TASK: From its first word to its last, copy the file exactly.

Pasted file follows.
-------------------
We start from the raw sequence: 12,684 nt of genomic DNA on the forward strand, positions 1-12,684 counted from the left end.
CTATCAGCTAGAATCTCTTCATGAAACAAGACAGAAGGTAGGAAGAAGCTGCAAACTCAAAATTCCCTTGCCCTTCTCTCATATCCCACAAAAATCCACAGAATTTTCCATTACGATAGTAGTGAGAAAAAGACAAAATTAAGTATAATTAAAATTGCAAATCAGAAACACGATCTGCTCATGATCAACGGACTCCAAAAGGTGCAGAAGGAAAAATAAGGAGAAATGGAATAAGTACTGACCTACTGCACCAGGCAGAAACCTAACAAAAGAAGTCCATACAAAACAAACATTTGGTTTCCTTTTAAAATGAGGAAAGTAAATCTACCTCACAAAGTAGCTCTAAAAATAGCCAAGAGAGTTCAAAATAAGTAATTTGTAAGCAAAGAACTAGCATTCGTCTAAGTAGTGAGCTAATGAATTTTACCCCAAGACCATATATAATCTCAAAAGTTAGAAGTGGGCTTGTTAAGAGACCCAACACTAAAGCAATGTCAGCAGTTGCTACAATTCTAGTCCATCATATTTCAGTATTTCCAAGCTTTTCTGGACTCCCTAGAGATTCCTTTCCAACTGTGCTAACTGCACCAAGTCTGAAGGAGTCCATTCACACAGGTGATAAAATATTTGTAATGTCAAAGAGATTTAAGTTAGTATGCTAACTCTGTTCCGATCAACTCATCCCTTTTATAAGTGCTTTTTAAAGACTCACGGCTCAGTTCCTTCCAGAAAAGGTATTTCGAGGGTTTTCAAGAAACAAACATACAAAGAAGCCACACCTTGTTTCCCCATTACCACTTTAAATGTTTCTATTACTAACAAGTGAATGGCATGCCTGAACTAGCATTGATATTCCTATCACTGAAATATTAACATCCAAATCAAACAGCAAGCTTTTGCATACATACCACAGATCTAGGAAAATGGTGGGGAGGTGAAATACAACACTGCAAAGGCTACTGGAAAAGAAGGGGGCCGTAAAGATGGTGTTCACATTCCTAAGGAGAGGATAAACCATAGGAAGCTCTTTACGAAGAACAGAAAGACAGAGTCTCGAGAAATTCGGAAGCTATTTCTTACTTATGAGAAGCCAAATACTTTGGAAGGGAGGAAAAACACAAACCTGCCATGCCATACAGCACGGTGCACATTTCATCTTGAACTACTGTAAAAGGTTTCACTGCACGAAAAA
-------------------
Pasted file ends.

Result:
We start from the raw sequence: 12,684 nt of genomic DNA on the forward strand, positions 1-12,684 counted from the left end.
CTATCAGCTAGAATCTCTTCATGAAACAAGACAGAAGGTAGGAAGAAGCTGCAAACTCAAAATTCCCTTGCCCTTCTCTCATATCCCACAAAAATCCACAGAATTTTCCATTACGATAGTAGTGAGAAAAAGACAAAATTAAGTATAATTAAAATTGCAAATCAGAAACACGATCTGCTCATGATCAACGGACTCCAAAAGGTGCAGAAGGAAAAATAAGGAGAAATGGAATAAGTACTGACCTACTGCACCAGGCAGAAACCTAACAAAAGAAGTCCATACAAAACAAACATTTGGTTTCCTTTTAAAATGAGGAAAGTAAATCTACCTCACAAAGTAGCTCTAAAAATAGCCAAGAGAGTTCAAAATAAGTAATTTGTAAGCAAAGAACTAGCATTCGTCTAAGTAGTGAGCTAATGAATTTTACCCCAAGACCATATATAATCTCAAAAGTTAGAAGTGGGCTTGTTAAGAGACCCAACACTAAAGCAATGTCAGCAGTTGCTACAATTCTAGTCCATCATATTTCAGTATTTCCAAGCTTTTCTGGACTCCCTAGAGATTCCTTTCCAACTGTGCTAACTGCACCAAGTCTGAAGGAGTCCATTCACACAGGTGATAAAATATTTGTAATGTCAAAGAGATTTAAGTTAGTATGCTAACTCTGTTCCGATCAACTCATCCCTTTTATAAGTGCTTTTTAAAGACTCACGGCTCAGTTCCTTCCAGAAAAGGTATTTCGAGGGTTTTCAAGAAACAAACATACAAAGAAGCCACACCTTGTTTCCCCATTACCACTTTAAATGTTTCTATTACTAACAAGTGAATGGCATGCCTGAACTAGCATTGATATTCCTATCACTGAAATATTAACATCCAAATCAAACAGCAAGCTTTTGCATACATACCACAGATCTAGGAAAATGGTGGGGAGGTGAAATACAACACTGCAAAGGCTACTGGAAAAGAAGGGGGCCGTAAAGATGGTGTTCACATTCCTAAGGAGAGGATAAACCATAGGAAGCTCTTTACGAAGAACAGAAAGACAGAGTCTCGAGAAATTCGGAAGCTATTTCTTACTTATGAGAAGCCAAATACTTTGGAAGGGAGGAAAAACACAAACCTGCCATGCCATACAGCACGGTGCACATTTCATCTTGAACTACTGTAAAAGGTTTCACTGCACGAAAAA